cants from which to choose their probationers, but 
in proportion as hospitals are remote from attractive 
centres and environment, the difficulty in securing 
suitable candidates increases. Schools which are 
independent as to choice of candidates require a 
high school education or its equivalent. Those 
less fortunate are often obliged to accept such can- 
didates as may offer, irrespective of educational 
qualifications. 

Preliminary courses for probationers have been 
established at the Hospital for Sick Children, To- 
ronto, in 1906; at the Montreal General in the same 
year, and subsequently at the Victoria, in London, 
and at the Winnipeg General. The Royal Victoria, 



160 A History of Nursing 

Montreal, has adopted a class system which has many 
advantages. This plan, combined with a modified 
preliminary course, has been found feasible in many 
institutions. Two or three schools require a tech- 
nical course or domestic science training previous to 
entrance. While nearly all school authorities ac- 
knowledge the advantage of the preliminary course, 
the financing of such a course has proved the ob- 
stacle to its establishment generally. The proba- 
tionary term varies from two to six months. With 
few exceptions the length of training is three years, 
while hours of work average seventy weekly during 
the entire time. 

The custom of affiliating special or small institu- 
tions so as to give a general training is increasing. 
We find many instances of small schools affiliated 
with maternity and contagious hospitals and vis- 
iting nurse organisations, by this method giving 
the pupils the advantages of a thorough general 
training. For the establishment of this system we 
are largely indebted to the registration law of New 
York State, which, while it has no jurisdiction in 
Canada, admits the registration of such Canadian 
schools as meet its requirements and accepts their 
graduates as candidates for registration. 

Most schools still adhere to the old system of 
granting an allowance of a few dollars monthly 
throughout training. Some supply books and uni- 
forms with no allowance. Comparatively few have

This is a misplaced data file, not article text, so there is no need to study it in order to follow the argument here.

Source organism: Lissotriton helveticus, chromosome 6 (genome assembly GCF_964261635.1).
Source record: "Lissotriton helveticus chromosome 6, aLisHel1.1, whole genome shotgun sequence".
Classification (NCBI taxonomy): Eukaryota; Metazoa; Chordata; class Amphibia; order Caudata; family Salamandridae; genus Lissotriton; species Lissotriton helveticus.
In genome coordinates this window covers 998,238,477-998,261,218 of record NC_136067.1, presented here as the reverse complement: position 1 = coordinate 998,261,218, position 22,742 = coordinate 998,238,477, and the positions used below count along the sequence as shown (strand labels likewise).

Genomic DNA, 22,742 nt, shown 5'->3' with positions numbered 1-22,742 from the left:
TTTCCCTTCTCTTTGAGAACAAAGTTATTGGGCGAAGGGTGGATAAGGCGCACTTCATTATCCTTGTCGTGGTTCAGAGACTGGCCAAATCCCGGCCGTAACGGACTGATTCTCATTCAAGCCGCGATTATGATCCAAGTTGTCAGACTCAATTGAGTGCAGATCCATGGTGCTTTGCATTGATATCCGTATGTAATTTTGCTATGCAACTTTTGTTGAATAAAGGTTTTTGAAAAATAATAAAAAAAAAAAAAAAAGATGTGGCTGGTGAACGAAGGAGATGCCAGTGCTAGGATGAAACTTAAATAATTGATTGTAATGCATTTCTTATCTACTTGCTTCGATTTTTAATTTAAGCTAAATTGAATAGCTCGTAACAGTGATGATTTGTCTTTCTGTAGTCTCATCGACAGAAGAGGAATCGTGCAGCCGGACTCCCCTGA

paid lecturers, most of them being dependent upon 
voluntary tuition or lectures by members of the staff. 
A few schools offer scholarships and many give 
prizes in competitive examinations. Uniforms con- 



In New Continents 161 

sist of the regulation print dresses, white aprons, and 
caps. Graduates usually wear white linen uniforms. 
In short, the rules and conditions prevailing in 
American hospitals obtain also in Canada, — nursing 
traditions, customs, variations of climate, and social 
conditions being almost identical, as well as the popu- 
lation, which consists of the original Anglo-Saxon 
and French, with an increasing proportion of peoples 
from European countries, Orientals, and an occa- 
sional African or North American Indian. 

Fields of activity for graduate nurses are ever in- 
creasing. We find graduates in permanent posts 
in the hospitals, acting as instructors and dietitians 
in institutions, doing office, district, visiting, and 
settlement work; school nursing, welfare work in 
factories or with the Milk Commission, inspecting, 
reporting, and instructing under boards of education 
and health and with Charity Organisation Societies 
here and there; also doing literary work, while one 
at least, in Canada, is the editor of a magazine. Priv- 
ate nursing still absorbs the majority, and for the 
tactful, thoroughly trained nurse, this demand al- 
ways exists. Work is obtained through registers, 
some of which are managed for private gain and 
others by nurses themselves co-operatively. Gradu- 
ates usually reside, when off duty, in Homes or in 
graduate nurses' clubs. The position accorded to 
nurses in society or in the homes of patients depends 
entirely upon themselves. 

Post-graduate courses are rarely taken advantage 
of in Canada. The Toronto General Hospital offers 
a post-graduate summer course. The Hospital for 
Sick Children in the same city has offered a course 



162 A History of Nursing 

in its baby ward. In Toronto, the school board gives 
a month's course in school nursing, and the Victor- 
ian Order gives courses in district nursing at each of 
its four training homes. If our nurses wished for 
special or post-graduate training, the hospitals of 
Canada would gladly arrange for it, to the mutual 
benefit of all concerned. 

At the time this is written we know of two hospitals 
only employing nurses as social service workers — the 
Children's, Toronto, and the Winnipeg General. 
Several have instructive visiting nurses in connection 
with their tuberculosis dispensaries. 

In almost every Canadian city are to be found 
private hospitals corresponding to the "Nursing 
Homes" in Great Britain. They are the private